France’s Socialists are voting for one of six contenders prepared to take on Nicholas Sarkozy in 2012 presidential elections. If no candidate receives more than 50% in Sunday’s poll, a run-off between the top two next week will determine the victor.
AP - France’s Socialists will hold the first round of voting in a poll Sunday to determine which of six possible candidates will take on the unpopular President Nicolas Sarkozy in next year’s presidential elections.
After a series of televised debates among the candidates, polls show former Socialist party leader Francois Hollande with a clear lead, with the party’s current head Martine Aubry in second.
Segolene Royal, the failed 2007 presidential candidate, is running a distant third.
In a first for France, primary voting is open to all registered voters, not just Socialist party members. Voters are required to sign a pledge that they share the values of the left, and to donate 1 euro ($1.34) towards the cost of organizing the vote.
Sarkozy has not declared his intentions, but it is assumed he will seek a second mandate in the election scheduled for next April.
The number of people who cast ballots in Sunday’s primary will be a critical indicator of the amount of support the Socialists might expect in the presidential race. The party took control of the Senate last month, a first, but the voting was indirect, by regional elected officials, not the public.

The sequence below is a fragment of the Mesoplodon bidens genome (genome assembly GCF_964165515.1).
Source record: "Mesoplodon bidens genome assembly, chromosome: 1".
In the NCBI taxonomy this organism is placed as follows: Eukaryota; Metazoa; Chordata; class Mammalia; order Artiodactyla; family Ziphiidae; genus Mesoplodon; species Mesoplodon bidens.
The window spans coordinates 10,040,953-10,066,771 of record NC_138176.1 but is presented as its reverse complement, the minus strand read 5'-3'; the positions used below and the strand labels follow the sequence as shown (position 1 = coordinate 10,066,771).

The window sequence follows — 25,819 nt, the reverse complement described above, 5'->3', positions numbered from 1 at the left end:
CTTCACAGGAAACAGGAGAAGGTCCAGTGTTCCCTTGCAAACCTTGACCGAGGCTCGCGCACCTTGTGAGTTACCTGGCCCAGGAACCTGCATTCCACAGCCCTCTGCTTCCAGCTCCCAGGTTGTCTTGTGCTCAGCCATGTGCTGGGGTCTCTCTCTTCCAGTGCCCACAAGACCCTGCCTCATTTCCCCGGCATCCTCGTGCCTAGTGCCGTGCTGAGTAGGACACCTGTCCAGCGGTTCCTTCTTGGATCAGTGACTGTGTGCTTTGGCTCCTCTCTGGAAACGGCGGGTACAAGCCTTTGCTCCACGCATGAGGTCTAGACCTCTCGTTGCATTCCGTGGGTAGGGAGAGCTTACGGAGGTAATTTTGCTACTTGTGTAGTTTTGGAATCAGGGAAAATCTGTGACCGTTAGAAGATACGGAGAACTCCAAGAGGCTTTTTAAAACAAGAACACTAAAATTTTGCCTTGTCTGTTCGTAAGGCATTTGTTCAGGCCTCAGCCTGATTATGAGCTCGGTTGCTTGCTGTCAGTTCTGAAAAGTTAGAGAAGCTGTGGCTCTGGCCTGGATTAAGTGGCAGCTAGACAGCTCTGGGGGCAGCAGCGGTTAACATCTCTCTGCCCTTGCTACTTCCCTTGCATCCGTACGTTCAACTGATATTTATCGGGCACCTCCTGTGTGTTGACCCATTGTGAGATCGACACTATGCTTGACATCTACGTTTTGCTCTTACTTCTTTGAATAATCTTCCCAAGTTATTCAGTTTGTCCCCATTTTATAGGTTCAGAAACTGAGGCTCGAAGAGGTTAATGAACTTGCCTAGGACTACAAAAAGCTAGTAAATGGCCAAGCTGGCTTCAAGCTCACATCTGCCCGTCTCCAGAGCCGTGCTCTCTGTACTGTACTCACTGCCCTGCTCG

If no candidate receives more than 50 percent of the vote in Sunday’s poll, a run-off will be held Oct. 16 between the top two finishers.
The winner will take on Sarkozy in elections next April.
Recent opinion surveys have showed Sarkozy’s approval ratings at historic lows. Leftist voters are angry at his cost-cutting measures and say he is too cozy with corporate interests.
Many conservatives are disappointed that he has not been bolder about loosening up the labor market and hasn’t eased tensions between police and youth in suburban housing projects.
The other candidates competing in Sunday’s poll are Jean-Michel Baylet, Manuel Valls and Arnaud Montebourg.
Former International Monetary Fund chief Dominque Strauss-Kahn had long been assumed to become the Socialists’ presidential candidate, but allegations by a New York hotel maid last May that he sexually assaulted her upended those plans, although prosecutors later dropped the case.
Date created : 2011-10-09